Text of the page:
You’d usually call whatever unit has Chris Bourque as a team’s top power-play unit, but it has been the other one doing damage lately. At least one of Steve Bernier, Michael Dal Colle or Josh Ho-Sang has a point on nine of Bridgeport’s 11 power-play goals this year, including the three five-on-threes, after a 2-for-5 in tonight’s win.
“Bernier’s kind of our power play,” said Ho-Sang, who shot the puck tonight, which let Dal Colle score on a rebound, and who scored himself off a Dal Colle shot he’d set up. “Bernier’s amazing in front of the net. He has that presence that teams have to watch for. We just try to get it there, and he makes stuff happen.”
Dal Colle thought he’d scored earlier (more in a minute) but did jump on that rebound with Bernier working at the front. (Oh, and Bridgeport is requesting a scoring change on the second goal yesterday, which would read Bernier (St. Denis, Ho-Sang) when approved.)
“We use me in the middle really well, I think,” Dal Colle said. “Those guys really use me to take the pressure off. I’m just the central point of that power play, let the guys on the side do their thing, and I think we’ve got the best net-front guy in the league in Bernie.”
The other unit normally has Bourque, Tanner Fritz, Kieffer Bellows: all of whom have been snakebitten, on scoring slides of one kind or another. These things do tend to go in cycles, but Bernier’s unit has picked up the slack.
Ho-Sang was noticeable the past two nights in assorted and mostly positive ways. “Like everyone else, the effort level, the play away from the puck has been stronger,” Brent Thompson said. “Obviously his tracking, he’s done a good job tracking and been responsible. Thus, he’s getting rewarded offensively by playing harder.”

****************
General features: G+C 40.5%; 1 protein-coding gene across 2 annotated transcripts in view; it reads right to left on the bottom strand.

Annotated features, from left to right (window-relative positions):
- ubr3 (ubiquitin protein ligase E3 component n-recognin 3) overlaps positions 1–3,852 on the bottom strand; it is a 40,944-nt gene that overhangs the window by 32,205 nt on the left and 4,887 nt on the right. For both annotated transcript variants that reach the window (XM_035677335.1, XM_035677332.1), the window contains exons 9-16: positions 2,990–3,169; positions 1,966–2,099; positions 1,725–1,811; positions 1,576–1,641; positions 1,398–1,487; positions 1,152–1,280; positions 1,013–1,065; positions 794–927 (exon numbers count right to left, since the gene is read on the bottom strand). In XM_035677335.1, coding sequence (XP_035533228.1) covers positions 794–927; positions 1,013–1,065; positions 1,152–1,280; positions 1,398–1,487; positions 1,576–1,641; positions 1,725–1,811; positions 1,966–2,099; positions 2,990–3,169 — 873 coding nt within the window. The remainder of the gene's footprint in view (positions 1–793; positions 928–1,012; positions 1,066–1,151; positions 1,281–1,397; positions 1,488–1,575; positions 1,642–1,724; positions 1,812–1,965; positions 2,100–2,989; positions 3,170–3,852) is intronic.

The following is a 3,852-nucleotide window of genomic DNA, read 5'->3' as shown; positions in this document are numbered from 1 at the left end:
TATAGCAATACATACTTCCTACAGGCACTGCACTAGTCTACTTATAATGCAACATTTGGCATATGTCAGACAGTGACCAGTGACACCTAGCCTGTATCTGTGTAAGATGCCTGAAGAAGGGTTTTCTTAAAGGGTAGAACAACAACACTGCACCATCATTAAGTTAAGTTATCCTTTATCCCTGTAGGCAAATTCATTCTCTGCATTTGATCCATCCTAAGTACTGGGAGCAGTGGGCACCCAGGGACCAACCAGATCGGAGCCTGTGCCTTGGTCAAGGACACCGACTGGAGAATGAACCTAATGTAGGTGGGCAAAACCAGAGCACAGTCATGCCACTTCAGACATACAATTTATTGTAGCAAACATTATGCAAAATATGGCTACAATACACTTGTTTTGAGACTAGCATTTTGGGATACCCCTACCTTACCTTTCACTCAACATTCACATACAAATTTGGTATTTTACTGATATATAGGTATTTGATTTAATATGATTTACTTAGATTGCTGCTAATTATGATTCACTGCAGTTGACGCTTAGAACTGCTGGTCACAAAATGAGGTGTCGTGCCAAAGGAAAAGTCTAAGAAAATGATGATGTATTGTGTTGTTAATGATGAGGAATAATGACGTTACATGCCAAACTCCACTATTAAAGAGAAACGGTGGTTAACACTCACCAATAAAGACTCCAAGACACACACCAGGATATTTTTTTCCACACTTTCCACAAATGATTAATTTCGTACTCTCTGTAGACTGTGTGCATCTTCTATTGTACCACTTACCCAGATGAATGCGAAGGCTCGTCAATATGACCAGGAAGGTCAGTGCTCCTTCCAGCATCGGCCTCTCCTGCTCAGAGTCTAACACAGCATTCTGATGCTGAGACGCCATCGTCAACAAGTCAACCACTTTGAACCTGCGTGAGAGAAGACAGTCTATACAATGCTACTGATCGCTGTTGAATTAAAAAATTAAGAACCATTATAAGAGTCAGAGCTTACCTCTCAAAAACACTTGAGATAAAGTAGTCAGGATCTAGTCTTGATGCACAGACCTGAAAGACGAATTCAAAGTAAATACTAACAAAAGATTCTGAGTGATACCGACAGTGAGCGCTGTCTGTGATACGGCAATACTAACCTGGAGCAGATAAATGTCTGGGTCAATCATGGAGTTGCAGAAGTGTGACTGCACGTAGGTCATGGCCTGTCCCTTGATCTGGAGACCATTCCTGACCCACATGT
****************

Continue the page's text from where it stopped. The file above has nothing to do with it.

Where did it come from? Ho-Sang said his play the past two nights was “just an apology to the coaches and the organization.” He said he felt the New York Post story earlier in the week didn’t reflect the way he said what he said. “I felt really bad about it.”
He said he has been working with the coaches on how to get more ice time and put himself in better position to succeed. “Tommer’s been outstanding with me this year. I want everyone to know that, and Bogy (Eric Boguniecki), Carks (Matt Carkner), they’ve all been great with me this year. There’s nothing I want more than for our team to win. That’s the bottom line.”
And though the goals have come on the power play, the Red Line* was generally good at even strength the past two nights. “Mike and I have always played well together,” Ho-Sang said. “The first time I got called up (to the NHL), I was playing, it was me, Mike and (Josh) Winquist. Jonesy (Connor Jones) fills that role perfectly. He keeps Mike and I in check,” he laughed, “makes sure we don’t run away from the D-zone. He’s also great offensively too, a lot better than people realize.”
Ho-Sang’s professional-career high for shots on goal: Four, which he accumulated three times in the AHL and once in the NHL in his rookie year. He’d had 11 in 10 games coming in, three in the season opener, which until this weekend might’ve been his best game. What he said about tonight’s three is in the gamer.